Three days at the Winchester Writing Conference has left me too exhausted to put fingers to keys. I went to workshops, lectures and had the opportunity of discussing my novel Crucial Evidence with a number of literary agents and authors. I know the publishing industry is struggling with Amazon and the supermarkets cutting the price of books and now the rise and rise of the e-book, but their response seems to me to be inadequate. In order to cut costs they us literary agents as gate-keepers, assuming that they as publishers and agents have the same agenda. During my career at the English Bar, I soon learnt that my clerk, the man who took 10% of my earnings, did not have identical objectives to me. I think the same applies to literary agents. They all say they are looking for some amazing talent, but in fact they want someone who will sell books so they stick to the familiar. I have no doubt that someone will say that it is sour grapes because none of the agents I spoke to wanted to represent me and my novel, but I find that strange when one of the authors whose class I attended described my writing as brilliant, another as marketable and a consultant editor of a major publishing house wanted to read the complete transcript. I wasn’t the only writer with a similar experience. One of the men in the class on ‘Writing a Page Turner’ read out to the class the beginning of his SciFi/Comedy book, which had us all doubled up laughing. The agents he saw told him they found his work incredibly funny, but they didn’t want his book because they wouldn’t know where to place it. Which all suggests thet anything new, different or original will struggle to get published. I think self-publishing is the way forward. Has anyone else had similar experiences
As part of my campaign to find either an agent or a publisher for my book, Crucial Evidence, I am attending the Conference run by the University of Winchester. In addition to workshops on ‘How to write a Page Turner,’ and ‘How to get to Know your Characters’ there is the opportunity to have a ‘One to One’ with a selection of literary agents, editors and authors. I had to choose up to six individuals of whom four could be agents or editors and two authors. I found making a selection from about fifty people difficult. Of course ruling out some-one who has no interest in my genre was the easy bit, it’s not much good sending a crime novel to a poet or an agent who only wants children’s books, but that still left a considerable list from which to choose. Having made my choices I had to put together copies of a letter introducing myself and my novel, a synopsis and a section of the book. No two of the authors, agents or editors want the same thing. The number of pages of the book varies from two chapters, first ten pages, first 3000 words, first three chapters, first 500 words and first chapter. Making sure the right number of pages went with the right letter took me a whole day. Obviously one hopes that one of the agents or editors will love the book, and want to read the complete novel. I went to the same conference about three years ago and saw one agent who loved the sections I had sent her, but by the time I had finished writing the book, she was on maternity leave and her replacement was not so keen. They were very complimentary about my writing, but didn’t want to take it on. I hope I am more sucessful this time. Has anyone got some good advice on getting an agent or is there a problem with an industry in paralysis.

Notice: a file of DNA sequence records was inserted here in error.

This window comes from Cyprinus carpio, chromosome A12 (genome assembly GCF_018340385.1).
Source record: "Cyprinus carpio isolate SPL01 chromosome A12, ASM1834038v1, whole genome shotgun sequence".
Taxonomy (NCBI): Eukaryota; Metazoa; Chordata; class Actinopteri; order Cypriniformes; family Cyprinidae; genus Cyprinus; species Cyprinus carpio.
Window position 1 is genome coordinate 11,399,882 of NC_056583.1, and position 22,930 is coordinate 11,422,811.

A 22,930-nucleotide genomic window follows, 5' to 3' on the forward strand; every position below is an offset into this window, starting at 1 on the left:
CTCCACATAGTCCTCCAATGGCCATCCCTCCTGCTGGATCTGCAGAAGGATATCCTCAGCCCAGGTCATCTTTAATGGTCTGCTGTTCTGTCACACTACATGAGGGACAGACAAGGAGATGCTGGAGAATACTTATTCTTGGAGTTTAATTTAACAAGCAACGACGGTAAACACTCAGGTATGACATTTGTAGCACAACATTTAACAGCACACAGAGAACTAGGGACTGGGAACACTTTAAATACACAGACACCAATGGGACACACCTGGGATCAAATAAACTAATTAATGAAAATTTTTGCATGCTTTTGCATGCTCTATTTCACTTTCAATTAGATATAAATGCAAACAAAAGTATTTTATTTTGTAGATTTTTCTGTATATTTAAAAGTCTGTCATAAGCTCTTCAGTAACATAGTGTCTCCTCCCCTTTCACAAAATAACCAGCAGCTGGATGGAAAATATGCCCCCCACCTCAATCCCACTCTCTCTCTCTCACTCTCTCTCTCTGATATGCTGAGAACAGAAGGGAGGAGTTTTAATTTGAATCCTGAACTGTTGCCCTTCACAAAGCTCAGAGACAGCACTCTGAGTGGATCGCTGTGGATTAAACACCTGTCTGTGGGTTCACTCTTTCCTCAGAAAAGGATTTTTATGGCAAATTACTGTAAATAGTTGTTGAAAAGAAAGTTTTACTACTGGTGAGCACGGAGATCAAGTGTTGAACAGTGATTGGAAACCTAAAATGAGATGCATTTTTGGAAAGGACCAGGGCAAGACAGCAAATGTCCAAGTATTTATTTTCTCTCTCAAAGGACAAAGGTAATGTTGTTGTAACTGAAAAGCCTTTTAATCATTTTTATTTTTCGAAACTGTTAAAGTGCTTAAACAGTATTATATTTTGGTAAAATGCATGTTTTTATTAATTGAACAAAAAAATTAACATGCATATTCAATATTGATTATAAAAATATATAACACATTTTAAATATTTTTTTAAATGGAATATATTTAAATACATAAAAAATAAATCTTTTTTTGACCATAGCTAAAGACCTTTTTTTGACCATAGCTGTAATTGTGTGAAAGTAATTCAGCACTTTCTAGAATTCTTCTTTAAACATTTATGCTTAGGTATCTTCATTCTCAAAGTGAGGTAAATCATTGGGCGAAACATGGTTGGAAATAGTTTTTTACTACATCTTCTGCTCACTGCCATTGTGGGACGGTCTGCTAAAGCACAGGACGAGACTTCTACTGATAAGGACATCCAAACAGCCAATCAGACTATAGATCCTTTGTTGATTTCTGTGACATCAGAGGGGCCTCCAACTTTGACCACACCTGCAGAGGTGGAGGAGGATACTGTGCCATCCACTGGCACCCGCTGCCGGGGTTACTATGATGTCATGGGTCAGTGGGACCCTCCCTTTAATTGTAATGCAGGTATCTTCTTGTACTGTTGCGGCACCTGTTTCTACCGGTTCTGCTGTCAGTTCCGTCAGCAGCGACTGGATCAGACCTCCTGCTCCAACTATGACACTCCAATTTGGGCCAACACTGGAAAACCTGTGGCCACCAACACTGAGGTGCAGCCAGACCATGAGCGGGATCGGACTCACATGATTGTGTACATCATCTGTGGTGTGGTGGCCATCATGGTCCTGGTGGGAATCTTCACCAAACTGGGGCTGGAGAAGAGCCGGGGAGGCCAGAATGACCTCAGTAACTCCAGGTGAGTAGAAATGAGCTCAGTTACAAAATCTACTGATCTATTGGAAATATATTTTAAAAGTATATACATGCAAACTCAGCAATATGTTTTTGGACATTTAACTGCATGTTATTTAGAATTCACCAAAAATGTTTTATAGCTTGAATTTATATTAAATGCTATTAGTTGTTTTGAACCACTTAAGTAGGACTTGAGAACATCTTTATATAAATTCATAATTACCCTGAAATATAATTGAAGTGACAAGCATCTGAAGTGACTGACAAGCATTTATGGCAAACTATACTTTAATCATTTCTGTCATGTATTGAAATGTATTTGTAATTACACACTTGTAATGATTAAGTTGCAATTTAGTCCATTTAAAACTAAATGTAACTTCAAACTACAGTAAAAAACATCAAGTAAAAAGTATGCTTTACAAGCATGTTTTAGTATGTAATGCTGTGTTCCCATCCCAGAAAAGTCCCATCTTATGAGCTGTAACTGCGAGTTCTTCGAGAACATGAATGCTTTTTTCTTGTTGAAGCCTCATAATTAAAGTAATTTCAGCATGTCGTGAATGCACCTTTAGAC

Perhaps the answer is self publishing.